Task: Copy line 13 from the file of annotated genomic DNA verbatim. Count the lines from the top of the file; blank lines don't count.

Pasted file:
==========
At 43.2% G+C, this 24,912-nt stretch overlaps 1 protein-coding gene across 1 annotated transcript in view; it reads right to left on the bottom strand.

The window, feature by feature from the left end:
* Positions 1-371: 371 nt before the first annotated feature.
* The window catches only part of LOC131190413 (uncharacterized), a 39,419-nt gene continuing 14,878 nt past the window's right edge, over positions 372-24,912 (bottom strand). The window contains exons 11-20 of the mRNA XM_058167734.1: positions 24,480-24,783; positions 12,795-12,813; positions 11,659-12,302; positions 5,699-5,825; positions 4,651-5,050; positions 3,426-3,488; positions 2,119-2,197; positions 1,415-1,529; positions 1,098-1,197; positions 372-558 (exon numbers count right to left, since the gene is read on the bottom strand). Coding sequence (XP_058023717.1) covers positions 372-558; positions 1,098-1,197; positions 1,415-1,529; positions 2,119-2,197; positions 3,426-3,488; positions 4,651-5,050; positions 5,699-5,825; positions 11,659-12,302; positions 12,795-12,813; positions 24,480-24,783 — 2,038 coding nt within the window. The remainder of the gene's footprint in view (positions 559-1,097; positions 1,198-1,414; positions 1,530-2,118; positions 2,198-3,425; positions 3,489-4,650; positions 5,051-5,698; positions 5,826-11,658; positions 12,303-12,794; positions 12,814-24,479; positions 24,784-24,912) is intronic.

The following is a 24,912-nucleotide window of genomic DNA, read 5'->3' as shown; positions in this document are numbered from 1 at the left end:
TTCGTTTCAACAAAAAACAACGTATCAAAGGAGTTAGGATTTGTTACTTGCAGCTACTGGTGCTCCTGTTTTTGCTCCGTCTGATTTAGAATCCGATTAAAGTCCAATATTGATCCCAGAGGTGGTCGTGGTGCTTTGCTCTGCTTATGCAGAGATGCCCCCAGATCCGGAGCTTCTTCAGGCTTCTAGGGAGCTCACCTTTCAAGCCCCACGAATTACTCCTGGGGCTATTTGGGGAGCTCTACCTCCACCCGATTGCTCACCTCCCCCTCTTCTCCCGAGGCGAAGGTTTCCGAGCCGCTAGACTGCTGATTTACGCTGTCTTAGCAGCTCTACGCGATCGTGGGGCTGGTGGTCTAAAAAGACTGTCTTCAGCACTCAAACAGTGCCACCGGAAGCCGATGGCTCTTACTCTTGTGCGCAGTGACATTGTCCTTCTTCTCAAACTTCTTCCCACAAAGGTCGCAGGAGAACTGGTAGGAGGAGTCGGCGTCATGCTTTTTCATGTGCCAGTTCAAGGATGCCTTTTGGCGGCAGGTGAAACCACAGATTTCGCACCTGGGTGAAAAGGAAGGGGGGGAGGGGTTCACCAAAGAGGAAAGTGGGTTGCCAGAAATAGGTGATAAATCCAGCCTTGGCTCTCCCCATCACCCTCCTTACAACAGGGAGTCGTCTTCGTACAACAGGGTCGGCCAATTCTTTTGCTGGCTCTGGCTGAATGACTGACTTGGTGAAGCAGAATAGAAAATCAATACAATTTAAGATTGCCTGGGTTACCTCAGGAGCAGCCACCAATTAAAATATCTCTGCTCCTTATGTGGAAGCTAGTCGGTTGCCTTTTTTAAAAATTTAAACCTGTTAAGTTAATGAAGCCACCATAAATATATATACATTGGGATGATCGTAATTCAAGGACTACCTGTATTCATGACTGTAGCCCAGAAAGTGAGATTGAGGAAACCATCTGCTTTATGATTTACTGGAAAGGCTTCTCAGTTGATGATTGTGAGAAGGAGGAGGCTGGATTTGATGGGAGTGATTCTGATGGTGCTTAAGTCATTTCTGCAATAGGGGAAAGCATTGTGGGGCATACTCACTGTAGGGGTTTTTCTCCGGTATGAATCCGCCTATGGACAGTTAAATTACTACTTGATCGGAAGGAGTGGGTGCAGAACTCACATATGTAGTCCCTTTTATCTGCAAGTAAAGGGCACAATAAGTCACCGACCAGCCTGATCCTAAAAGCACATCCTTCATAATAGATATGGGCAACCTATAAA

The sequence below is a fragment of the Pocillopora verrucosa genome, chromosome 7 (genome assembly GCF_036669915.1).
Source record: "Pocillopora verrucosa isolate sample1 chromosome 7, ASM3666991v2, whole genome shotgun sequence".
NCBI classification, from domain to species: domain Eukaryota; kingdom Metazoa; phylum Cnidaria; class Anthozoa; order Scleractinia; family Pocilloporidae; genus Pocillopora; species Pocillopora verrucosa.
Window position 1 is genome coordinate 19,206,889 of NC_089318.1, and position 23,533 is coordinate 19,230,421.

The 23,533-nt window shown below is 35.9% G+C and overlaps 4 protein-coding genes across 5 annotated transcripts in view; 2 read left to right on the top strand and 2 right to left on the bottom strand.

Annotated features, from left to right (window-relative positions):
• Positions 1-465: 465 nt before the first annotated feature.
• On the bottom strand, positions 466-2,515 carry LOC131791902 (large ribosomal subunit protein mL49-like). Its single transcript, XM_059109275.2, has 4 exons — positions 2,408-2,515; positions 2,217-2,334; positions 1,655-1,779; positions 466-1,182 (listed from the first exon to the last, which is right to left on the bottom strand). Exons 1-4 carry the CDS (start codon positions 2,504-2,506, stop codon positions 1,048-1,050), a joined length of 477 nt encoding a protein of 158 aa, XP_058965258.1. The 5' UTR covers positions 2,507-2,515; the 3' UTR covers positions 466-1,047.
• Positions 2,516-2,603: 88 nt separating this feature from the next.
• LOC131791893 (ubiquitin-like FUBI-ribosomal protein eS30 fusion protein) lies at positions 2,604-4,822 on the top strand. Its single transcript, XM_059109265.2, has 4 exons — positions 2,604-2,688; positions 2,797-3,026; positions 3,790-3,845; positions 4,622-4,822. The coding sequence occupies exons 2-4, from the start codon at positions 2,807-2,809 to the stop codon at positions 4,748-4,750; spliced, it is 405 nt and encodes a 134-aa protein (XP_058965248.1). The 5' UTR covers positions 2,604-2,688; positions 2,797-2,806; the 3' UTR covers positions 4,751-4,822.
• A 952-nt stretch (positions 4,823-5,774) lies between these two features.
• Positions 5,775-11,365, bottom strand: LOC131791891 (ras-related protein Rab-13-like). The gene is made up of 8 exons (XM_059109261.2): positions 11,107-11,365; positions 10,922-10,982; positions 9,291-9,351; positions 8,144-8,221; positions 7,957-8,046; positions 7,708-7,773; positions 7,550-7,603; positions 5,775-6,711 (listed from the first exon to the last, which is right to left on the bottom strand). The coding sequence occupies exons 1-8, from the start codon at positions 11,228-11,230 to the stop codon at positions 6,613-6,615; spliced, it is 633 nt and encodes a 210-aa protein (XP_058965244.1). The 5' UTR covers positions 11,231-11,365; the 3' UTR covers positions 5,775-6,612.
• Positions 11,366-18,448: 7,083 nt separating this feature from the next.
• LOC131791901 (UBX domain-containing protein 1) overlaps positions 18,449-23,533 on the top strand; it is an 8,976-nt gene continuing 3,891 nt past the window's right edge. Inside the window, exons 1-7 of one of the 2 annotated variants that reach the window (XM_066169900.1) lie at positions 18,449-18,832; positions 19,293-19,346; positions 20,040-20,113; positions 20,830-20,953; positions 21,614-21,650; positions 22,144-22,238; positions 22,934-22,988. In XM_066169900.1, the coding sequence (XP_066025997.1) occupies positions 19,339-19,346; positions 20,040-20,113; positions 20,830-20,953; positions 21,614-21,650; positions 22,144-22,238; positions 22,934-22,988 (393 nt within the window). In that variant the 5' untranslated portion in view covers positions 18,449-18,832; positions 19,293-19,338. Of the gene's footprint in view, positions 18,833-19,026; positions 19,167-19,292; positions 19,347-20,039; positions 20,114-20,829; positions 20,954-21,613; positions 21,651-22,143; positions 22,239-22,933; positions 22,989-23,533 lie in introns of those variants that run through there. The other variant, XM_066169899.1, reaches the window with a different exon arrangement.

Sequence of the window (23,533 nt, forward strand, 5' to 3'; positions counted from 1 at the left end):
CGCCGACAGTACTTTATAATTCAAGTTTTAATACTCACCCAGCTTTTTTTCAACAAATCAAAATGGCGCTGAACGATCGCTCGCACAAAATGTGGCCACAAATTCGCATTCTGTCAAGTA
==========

• Positions 1-465: 465 nt before the first annotated feature.